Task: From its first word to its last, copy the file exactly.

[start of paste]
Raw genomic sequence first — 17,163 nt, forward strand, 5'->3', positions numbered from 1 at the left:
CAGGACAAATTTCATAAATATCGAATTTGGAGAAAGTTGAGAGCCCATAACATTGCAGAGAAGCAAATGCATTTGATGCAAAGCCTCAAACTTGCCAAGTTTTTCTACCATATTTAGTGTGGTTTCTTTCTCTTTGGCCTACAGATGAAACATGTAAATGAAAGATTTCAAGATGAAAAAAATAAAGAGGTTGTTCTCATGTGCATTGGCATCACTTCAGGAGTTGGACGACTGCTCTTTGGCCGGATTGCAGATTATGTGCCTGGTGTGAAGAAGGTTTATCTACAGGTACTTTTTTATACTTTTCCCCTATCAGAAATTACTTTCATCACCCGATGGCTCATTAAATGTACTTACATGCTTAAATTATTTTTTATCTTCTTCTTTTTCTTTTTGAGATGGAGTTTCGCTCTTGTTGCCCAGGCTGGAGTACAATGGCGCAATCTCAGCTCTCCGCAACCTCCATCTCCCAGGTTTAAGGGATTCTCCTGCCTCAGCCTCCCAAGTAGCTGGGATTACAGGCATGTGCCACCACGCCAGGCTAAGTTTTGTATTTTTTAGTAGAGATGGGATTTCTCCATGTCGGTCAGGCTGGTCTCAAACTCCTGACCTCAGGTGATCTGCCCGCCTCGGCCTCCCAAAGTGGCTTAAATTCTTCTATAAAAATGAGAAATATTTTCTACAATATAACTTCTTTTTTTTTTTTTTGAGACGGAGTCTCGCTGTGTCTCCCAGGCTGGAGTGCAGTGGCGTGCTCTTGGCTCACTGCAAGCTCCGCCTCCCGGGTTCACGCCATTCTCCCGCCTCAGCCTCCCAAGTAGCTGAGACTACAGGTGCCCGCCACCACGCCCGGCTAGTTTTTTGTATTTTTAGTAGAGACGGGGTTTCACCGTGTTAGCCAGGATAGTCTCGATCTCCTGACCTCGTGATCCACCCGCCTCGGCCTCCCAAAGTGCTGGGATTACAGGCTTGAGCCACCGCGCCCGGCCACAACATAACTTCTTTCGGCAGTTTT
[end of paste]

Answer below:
Raw genomic sequence first — 17,163 nt, forward strand, 5'->3', positions numbered from 1 at the left:
CAGGACAAATTTCATAAATATCGAATTTGGAGAAAGTTGAGAGCCCATAACATTGCAGAGAAGCAAATGCATTTGATGCAAAGCCTCAAACTTGCCAAGTTTTTCTACCATATTTAGTGTGGTTTCTTTCTCTTTGGCCTACAGATGAAACATGTAAATGAAAGATTTCAAGATGAAAAAAATAAAGAGGTTGTTCTCATGTGCATTGGCATCACTTCAGGAGTTGGACGACTGCTCTTTGGCCGGATTGCAGATTATGTGCCTGGTGTGAAGAAGGTTTATCTACAGGTACTTTTTTATACTTTTCCCCTATCAGAAATTACTTTCATCACCCGATGGCTCATTAAATGTACTTACATGCTTAAATTATTTTTTATCTTCTTCTTTTTCTTTTTGAGATGGAGTTTCGCTCTTGTTGCCCAGGCTGGAGTACAATGGCGCAATCTCAGCTCTCCGCAACCTCCATCTCCCAGGTTTAAGGGATTCTCCTGCCTCAGCCTCCCAAGTAGCTGGGATTACAGGCATGTGCCACCACGCCAGGCTAAGTTTTGTATTTTTTAGTAGAGATGGGATTTCTCCATGTCGGTCAGGCTGGTCTCAAACTCCTGACCTCAGGTGATCTGCCCGCCTCGGCCTCCCAAAGTGGCTTAAATTCTTCTATAAAAATGAGAAATATTTTCTACAATATAACTTCTTTTTTTTTTTTTTGAGACGGAGTCTCGCTGTGTCTCCCAGGCTGGAGTGCAGTGGCGTGCTCTTGGCTCACTGCAAGCTCCGCCTCCCGGGTTCACGCCATTCTCCCGCCTCAGCCTCCCAAGTAGCTGAGACTACAGGTGCCCGCCACCACGCCCGGCTAGTTTTTTGTATTTTTAGTAGAGACGGGGTTTCACCGTGTTAGCCAGGATAGTCTCGATCTCCTGACCTCGTGATCCACCCGCCTCGGCCTCCCAAAGTGCTGGGATTACAGGCTTGAGCCACCGCGCCCGGCCACAACATAACTTCTTTCGGCAGTTTT